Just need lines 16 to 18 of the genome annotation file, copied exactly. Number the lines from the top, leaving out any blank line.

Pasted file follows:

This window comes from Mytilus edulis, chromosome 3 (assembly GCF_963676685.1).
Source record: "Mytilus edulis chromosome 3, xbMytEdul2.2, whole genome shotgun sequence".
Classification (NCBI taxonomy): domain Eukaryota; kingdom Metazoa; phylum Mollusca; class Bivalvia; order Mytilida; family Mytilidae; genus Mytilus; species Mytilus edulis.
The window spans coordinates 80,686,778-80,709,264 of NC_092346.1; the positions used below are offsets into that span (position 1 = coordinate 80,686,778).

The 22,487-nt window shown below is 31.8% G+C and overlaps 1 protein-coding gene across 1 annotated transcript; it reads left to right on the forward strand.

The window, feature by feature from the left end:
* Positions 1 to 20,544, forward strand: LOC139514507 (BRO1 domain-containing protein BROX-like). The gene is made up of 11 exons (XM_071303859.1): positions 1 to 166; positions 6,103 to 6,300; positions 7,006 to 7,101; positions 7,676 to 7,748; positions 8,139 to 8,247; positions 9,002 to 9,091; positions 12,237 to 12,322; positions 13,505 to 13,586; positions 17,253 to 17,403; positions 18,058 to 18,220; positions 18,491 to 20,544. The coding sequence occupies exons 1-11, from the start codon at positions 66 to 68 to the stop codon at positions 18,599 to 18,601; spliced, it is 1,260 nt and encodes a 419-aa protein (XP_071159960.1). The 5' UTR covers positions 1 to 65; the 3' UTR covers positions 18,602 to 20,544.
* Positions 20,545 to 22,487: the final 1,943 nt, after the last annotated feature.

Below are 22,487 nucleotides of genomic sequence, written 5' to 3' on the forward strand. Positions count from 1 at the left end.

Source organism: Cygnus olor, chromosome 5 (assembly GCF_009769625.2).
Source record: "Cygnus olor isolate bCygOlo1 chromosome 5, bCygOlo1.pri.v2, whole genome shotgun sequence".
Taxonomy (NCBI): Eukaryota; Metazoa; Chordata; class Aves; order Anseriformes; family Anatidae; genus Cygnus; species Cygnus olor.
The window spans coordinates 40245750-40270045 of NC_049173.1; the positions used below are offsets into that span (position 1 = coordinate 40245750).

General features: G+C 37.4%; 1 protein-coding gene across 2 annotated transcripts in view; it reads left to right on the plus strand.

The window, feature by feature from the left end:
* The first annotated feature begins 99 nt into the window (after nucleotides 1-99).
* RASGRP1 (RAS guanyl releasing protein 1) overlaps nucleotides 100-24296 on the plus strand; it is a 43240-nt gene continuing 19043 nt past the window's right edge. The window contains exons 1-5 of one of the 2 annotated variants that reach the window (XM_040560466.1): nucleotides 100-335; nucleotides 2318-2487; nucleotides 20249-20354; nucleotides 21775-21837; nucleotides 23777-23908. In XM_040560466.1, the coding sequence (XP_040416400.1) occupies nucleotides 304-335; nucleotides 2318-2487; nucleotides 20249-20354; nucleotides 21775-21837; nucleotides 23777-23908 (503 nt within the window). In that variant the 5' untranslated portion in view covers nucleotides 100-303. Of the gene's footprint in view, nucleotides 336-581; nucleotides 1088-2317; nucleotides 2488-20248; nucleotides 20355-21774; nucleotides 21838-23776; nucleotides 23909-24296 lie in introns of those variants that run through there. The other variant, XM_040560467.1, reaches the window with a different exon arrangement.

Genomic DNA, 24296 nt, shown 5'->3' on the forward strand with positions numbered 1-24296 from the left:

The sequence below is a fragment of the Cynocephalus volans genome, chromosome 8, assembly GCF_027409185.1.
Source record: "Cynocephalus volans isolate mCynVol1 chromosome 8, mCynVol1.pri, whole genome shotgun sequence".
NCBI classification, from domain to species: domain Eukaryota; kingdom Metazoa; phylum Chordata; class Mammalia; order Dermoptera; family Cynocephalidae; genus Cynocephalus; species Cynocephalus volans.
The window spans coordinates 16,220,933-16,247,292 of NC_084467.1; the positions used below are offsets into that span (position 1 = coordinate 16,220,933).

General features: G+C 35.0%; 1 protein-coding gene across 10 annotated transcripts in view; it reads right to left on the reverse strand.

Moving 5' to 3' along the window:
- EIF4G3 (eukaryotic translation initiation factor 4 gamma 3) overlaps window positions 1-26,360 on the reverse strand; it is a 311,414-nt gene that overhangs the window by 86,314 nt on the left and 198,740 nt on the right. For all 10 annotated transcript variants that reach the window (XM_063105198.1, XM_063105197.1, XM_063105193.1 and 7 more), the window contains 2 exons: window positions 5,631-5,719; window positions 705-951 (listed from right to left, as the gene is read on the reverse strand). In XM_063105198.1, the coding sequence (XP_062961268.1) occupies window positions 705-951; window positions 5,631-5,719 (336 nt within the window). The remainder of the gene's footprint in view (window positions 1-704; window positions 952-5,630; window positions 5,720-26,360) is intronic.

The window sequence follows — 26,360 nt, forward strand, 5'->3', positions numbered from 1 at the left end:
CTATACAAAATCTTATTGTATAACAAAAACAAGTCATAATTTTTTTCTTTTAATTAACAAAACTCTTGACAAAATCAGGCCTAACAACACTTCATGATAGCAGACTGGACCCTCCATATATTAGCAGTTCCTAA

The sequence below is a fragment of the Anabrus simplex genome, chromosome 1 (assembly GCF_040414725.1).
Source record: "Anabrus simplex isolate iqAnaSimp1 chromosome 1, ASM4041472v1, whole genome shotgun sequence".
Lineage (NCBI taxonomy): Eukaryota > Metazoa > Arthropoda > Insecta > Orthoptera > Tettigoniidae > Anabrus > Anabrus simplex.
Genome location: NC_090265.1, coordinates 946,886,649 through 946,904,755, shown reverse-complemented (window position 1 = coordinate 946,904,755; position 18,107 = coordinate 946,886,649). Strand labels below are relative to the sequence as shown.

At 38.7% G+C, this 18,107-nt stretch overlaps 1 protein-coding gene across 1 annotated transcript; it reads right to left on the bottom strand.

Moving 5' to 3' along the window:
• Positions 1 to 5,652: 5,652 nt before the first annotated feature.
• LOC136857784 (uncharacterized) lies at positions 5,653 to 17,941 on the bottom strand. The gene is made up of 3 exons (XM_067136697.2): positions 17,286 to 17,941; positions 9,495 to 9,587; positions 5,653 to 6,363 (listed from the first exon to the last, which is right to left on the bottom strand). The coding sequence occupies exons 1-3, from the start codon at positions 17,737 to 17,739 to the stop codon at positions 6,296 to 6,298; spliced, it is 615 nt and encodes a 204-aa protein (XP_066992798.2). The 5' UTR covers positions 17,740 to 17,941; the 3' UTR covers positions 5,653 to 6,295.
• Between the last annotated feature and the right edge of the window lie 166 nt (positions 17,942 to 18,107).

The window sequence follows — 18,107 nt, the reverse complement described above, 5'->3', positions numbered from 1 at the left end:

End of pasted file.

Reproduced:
* The first annotated feature begins 99 nt into the window (after nucleotides 1-99).
* RASGRP1 (RAS guanyl releasing protein 1) overlaps nucleotides 100-24296 on the plus strand; it is a 43240-nt gene continuing 19043 nt past the window's right edge. The window contains exons 1-5 of one of the 2 annotated variants that reach the window (XM_040560466.1): nucleotides 100-335; nucleotides 2318-2487; nucleotides 20249-20354; nucleotides 21775-21837; nucleotides 23777-23908. In XM_040560466.1, the coding sequence (XP_040416400.1) occupies nucleotides 304-335; nucleotides 2318-2487; nucleotides 20249-20354; nucleotides 21775-21837; nucleotides 23777-23908 (503 nt within the window). In that variant the 5' untranslated portion in view covers nucleotides 100-303. Of the gene's footprint in view, nucleotides 336-581; nucleotides 1088-2317; nucleotides 2488-20248; nucleotides 20355-21774; nucleotides 21838-23776; nucleotides 23909-24296 lie in introns of those variants that run through there. The other variant, XM_040560467.1, reaches the window with a different exon arrangement.

Genomic DNA, 24296 nt, shown 5'->3' on the forward strand with positions numbered 1-24296 from the left: